‘Let My People Go’: Opponents Of Coronavirus Measures Again Freely Gather To Protest In Olympia
For the second time in a month, opponents of Washington Gov. Jay Inslee’s extended “Stay Home, Stay Healthy” order – many of them openly carrying firearms — rallied at the state Capitol Saturday in an event that brought together sign-waving citizens, conservative state legislators, Republican and Libertarian candidates for public office and members of far right groups.
The unpermitted “Hazardous Liberty” event, which drew an estimated 1,500 people and stretched on for more than four hours, was smaller than a previous protest in April, but no less defiant in its message.
“How about, Governor Inslee, you stay in your nice little mansion there with your mask on all alone like ‘Bubble Boy’ and the rest of us are going to be brave Americans and love hazardous liberty,” thundered embattled Republican state Rep. Matt Shea before leading the crowd in a chant of “freedom.”
The rally, which also featured Joey Gibson of the pro-Trump group Patriot Prayer and several gubernatorial candidates, was held in violation of Washington’s ban on large gatherings and came even as the governor begins a phased reopening of the economy which he is calling his “Safe Start” plan.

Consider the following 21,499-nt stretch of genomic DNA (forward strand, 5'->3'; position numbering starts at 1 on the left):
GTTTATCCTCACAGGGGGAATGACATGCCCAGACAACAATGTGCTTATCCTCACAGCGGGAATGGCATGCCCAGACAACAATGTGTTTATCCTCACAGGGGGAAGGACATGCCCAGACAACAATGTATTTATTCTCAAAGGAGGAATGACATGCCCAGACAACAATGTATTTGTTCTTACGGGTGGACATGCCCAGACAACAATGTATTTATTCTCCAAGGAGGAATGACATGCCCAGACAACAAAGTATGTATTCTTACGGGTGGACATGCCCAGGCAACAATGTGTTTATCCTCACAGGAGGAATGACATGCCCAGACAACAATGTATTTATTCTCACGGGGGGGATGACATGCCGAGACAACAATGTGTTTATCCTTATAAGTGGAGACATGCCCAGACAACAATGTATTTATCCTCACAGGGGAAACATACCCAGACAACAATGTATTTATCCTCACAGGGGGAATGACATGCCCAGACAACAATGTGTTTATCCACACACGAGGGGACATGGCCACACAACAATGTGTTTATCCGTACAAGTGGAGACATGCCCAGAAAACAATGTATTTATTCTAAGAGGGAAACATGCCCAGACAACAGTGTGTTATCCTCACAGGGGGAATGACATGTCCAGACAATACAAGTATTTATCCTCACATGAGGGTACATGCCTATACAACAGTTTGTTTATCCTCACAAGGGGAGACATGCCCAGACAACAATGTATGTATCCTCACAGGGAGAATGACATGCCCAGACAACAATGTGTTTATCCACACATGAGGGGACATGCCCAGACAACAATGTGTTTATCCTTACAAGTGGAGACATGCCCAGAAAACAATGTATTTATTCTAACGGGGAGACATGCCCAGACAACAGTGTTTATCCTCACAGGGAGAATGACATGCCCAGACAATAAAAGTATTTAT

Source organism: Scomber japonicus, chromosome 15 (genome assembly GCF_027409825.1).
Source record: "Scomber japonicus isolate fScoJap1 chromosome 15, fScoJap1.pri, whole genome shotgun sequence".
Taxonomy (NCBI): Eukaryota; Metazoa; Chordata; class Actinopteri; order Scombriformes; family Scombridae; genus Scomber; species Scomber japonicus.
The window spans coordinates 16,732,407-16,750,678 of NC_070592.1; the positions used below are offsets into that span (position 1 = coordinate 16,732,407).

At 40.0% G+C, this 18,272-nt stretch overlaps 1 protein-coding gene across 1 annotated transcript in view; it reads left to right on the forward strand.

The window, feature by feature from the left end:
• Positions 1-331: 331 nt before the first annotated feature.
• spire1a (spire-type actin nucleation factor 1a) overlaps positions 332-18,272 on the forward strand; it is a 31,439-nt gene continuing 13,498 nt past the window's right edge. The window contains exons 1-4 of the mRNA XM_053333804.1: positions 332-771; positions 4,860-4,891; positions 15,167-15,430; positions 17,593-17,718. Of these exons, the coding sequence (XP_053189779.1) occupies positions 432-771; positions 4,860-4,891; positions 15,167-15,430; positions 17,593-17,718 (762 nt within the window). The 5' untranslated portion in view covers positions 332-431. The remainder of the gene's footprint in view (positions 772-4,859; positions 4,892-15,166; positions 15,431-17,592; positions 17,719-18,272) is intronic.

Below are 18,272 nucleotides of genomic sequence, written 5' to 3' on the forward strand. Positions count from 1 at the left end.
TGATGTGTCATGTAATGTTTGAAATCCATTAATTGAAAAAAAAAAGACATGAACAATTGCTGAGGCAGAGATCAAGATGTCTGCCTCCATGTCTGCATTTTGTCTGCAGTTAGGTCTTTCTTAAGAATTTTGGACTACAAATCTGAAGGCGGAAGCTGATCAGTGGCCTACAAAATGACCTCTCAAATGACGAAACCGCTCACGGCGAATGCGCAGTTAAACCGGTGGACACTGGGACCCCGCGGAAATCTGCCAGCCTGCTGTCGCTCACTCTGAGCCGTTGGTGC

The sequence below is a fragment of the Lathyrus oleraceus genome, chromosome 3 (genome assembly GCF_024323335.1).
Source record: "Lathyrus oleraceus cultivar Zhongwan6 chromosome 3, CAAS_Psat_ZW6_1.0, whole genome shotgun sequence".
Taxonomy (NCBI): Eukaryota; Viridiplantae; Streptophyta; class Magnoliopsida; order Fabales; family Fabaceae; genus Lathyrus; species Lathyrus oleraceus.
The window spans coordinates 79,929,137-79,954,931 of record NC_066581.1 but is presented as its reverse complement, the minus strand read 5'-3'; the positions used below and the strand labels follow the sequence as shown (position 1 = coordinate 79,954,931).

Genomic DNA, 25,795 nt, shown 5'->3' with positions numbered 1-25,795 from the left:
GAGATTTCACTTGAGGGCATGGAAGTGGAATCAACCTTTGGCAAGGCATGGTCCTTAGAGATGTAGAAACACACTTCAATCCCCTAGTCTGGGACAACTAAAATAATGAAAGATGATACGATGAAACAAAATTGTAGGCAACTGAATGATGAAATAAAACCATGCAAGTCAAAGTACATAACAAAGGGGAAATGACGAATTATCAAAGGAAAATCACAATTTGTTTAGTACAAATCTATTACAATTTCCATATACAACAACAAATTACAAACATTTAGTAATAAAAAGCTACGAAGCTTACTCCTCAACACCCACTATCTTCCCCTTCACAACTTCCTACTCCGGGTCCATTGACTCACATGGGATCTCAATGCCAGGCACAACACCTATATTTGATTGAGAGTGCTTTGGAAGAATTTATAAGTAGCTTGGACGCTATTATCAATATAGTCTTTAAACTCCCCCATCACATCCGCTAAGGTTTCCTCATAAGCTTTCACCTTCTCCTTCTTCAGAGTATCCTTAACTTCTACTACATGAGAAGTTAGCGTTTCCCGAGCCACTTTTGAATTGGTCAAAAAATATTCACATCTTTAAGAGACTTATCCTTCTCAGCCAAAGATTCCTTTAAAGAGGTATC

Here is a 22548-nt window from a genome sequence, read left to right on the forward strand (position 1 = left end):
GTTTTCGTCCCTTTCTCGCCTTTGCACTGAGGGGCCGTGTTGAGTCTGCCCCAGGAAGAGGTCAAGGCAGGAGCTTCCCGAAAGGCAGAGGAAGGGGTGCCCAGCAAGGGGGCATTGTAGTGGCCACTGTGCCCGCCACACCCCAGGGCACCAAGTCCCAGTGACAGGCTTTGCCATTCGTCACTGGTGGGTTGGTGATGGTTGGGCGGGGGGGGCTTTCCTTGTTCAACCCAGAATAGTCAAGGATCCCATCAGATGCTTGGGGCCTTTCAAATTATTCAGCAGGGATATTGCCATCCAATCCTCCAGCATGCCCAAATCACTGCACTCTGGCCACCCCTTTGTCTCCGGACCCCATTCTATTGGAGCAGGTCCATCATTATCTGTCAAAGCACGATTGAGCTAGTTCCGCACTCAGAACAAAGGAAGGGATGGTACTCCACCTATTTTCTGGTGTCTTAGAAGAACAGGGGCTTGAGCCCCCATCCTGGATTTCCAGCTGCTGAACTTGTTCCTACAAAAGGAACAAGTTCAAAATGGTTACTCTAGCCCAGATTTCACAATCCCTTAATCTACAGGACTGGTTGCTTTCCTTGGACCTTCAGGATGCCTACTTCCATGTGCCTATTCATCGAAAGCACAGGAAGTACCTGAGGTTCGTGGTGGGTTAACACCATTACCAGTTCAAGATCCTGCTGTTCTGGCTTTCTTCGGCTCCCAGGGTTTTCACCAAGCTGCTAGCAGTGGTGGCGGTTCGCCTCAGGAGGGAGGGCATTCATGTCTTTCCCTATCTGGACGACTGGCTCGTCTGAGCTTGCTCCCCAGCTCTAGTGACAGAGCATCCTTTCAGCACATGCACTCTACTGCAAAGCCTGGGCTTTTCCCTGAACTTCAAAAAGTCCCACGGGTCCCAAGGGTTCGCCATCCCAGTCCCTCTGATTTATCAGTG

FACT CHECK: A Crosscut/Elway poll conducted April 18-20 showed 76% of Washington residents believed the coronavirus safety measures were working, and 61% were worried about ending the measures too early.
To date, under Phase One, the Democratic governor has given the green light to a range of businesses and activities, including curbside retail, car washes, landscaping, existing construction and outdoor recreation. On Friday, Inslee also announced that five smaller population eastern Washington counties with low COVID-19 rates could advance to Phase Two which allows, among other things, for restaurants to reopen at 50 percent capacity. Inslee has said the state could advance through his four-phase plan on an every-three-week schedule, presuming the virus doesn’t flare up again.
But for many at the rally, the governor – who several speakers lambasted as a “king” – isn’t moving quickly enough to restart the economy, even as the state continues to combat the virus that causes COVID-19.
“It’s not fast enough,” said Charles Eakins, a software engineer and two-time Mukilteo city council candidate who carried a “FIRE INSLEE” sign. “I don’t want to see my fellow Washingtonians without work, it’s getting ridiculous.”